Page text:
O'Hara: Ziggy Ansah is a work in progress ... and by all accounts progressing well

Posted Aug 21, 2013

The question that has to be answered is how quickly Ansah can convert raw ability to production

Ziggy Ansah is learning pro football on the run – and on the pass rush, the sack and by the tackle.

Throw in an interception and a touchdown, too.

In a full offseason, training camp and two preseason games, Ansah has taken a crash course in playing right defensive end on the Lions' front four.

He is shortening the arc on his learning curve to make up for any lack of football experience.

Ziggy AnsahDE Ziggy Ansah

Ansah, who came to the Lions as a raw rookie drafted fifth-overall out of Brigham Young, is a work in progress ... and by all accounts progressing well.

Ansah understood early on that learning the pro game is hard work, with no easy plays or easy days.

"It's intense, it's competitive," Ansah said. "Everyone is good over here.

"'Easy play?' 'Easy' doesn't exist in the dictionary when you come out here."

The clock is ticking fast on the Lions and on Ansah. There are two more preseason games -- Thursday night against the Patriots at Ford Field, and the following Thursday at Buffalo -- before the regular season begins against the Vikings on Sept. 8.

The NFL's clock stops for no one. The Lions need a bounce-back season from last year's disappointment, and Ansah is a big part of their plans.

The front four is the foundation of the Lions' defensive scheme. It has to dominate for the defense to function effectively.

Ansah is a rare athlete. At a little more than 6-5 and 271 pounds, he has the speed to run the 40-yard dash in 4.56 seconds and the leg explosion to record a vertical leap of 34.5 inches.

However, the question that has to be answered is how quickly Ansah can convert raw ability to production.

I'll put my two cents in right now: the experience question is valid, but it is part of the equation, not the answer. It's just as valid to point out players who grew up in football environments and were either slow to develop or failed entirely.

"Everybody comes from a little different spot," said Lions head coach Jim Schwartz. "It really doesn't matter. I probably started football when I was seven, and that didn't do me a whole lot of good. I didn't take to it the same way that Ziggy did.

"I don't know that there is such a thing as being a natural, but he has natural aptitude. He applies things pretty quickly and figures things out pretty quickly."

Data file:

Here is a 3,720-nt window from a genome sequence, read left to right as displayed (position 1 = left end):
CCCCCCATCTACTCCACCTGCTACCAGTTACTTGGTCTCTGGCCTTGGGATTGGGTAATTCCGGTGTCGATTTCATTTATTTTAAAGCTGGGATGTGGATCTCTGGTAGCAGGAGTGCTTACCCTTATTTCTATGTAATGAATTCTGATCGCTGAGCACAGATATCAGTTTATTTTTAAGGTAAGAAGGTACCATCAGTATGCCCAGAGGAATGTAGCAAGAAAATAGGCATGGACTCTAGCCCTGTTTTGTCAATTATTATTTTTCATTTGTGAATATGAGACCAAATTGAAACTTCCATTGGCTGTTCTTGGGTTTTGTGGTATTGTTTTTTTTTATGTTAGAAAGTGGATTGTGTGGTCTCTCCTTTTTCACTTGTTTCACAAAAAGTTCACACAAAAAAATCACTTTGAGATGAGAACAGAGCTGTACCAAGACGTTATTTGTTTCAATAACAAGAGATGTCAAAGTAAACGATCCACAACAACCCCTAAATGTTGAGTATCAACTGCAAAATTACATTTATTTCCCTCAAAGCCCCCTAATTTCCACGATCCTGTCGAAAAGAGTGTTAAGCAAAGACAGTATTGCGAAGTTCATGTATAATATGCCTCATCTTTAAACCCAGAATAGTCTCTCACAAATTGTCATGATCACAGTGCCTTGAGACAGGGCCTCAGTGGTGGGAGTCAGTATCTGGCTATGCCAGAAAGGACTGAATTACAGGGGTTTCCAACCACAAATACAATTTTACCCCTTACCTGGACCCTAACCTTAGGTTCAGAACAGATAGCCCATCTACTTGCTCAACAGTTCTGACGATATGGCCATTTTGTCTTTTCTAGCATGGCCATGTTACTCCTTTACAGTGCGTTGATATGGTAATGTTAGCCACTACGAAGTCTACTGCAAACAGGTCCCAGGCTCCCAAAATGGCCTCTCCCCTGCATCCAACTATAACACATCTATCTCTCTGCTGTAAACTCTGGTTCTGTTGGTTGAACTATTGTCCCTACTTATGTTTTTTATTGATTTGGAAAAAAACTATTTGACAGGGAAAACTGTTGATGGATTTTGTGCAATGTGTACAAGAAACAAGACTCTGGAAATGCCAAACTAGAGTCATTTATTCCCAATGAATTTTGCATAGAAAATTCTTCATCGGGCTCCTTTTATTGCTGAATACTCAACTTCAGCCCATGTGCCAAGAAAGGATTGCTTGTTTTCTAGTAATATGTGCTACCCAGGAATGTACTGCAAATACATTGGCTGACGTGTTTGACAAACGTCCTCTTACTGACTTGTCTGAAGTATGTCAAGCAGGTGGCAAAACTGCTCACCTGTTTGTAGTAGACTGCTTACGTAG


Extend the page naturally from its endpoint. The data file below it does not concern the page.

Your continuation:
Pedigree in sports doesn't guarantee anything.

Consider the following:

  • Bruce Smith was an All-State high school player in Virginia. The Bills drafted him first overall in 1985 after an outstanding career at Virginia Tech. Smith holds the NFL record for career sacks with 200 and made the Hall of Fame on the first ballot.
  • Chris Long is the son of Howie Long, a Hall of Fame defensive lineman with the Raiders. Chris Long was drafted second overall by the Rams in 2008 after a fine career as a defensive end at Virginia. Chris Long struggled for three years with the Rams but has had double-digit sacks the last two seasons.
  • Tyson Jackson was the best high school defensive lineman in talent-rich Louisiana. He played four seasons at LSU, three as a starter at defensive end. The Chiefs drafted him third overall in 2009. Despite all that experience, Jackson's had five sacks in four years.

The bottom line on three high draft picks: one Hall of Famer, one son of a Hall of Famer who took time to develop in the pros, and a star from the NCAA's top conference who has played below expectations.

The back story on what ultimately brought Ansah to the NFL is well documented. He grew up in Ghana, went to Brigham Young on an academic scholarship in 2008, tried basketball and track and finally went out for football in 2010.

After two seasons as a backup and special teams player, he started in 2012 and put his explosive talent on display. He also played in the Senior Bowl under Lions Schwartz and his staff and was the defensive star of the game.

That's Ansah's football resume: three years of college, one all-star game. There was no Pop Warner, no Police Athletic League, no high school football.

However, he did practice football for three seasons at BYU, despite getting little time on defense his first two years.

Ansah's performance in the first two preseason games ranged from spectacular to solid. In the opener against the Jets, he was spectacular, returning an interception for a TD on the defense's fourth play and later adding a tackle for a loss.

He was solid against the Browns, going up against left tackle Joe Thomas, who has made the Pro Bowl every year since being drafted in the first round in 2007.

"He didn't show up in the stat sheet, but he played a lot more consistent and was much more effective within our defense," Schwartz said, comparing Ansah's performance in Game 2 vs. Game 1. "I thought that was a bright spot."

Ndamukong Suh doesn't see an experience gap, if one exists, being a problem for Ansah. Ansah has enough college experience to make the jump to the pros, Suh said.

"It's enough, without question," Suh said. "He's here for a reason. He has that ability. He has the mental capacity to grasp everything that comes with playing at a very high level.

"But obviously, everybody has a learning curve. I'm still going through my learning curve."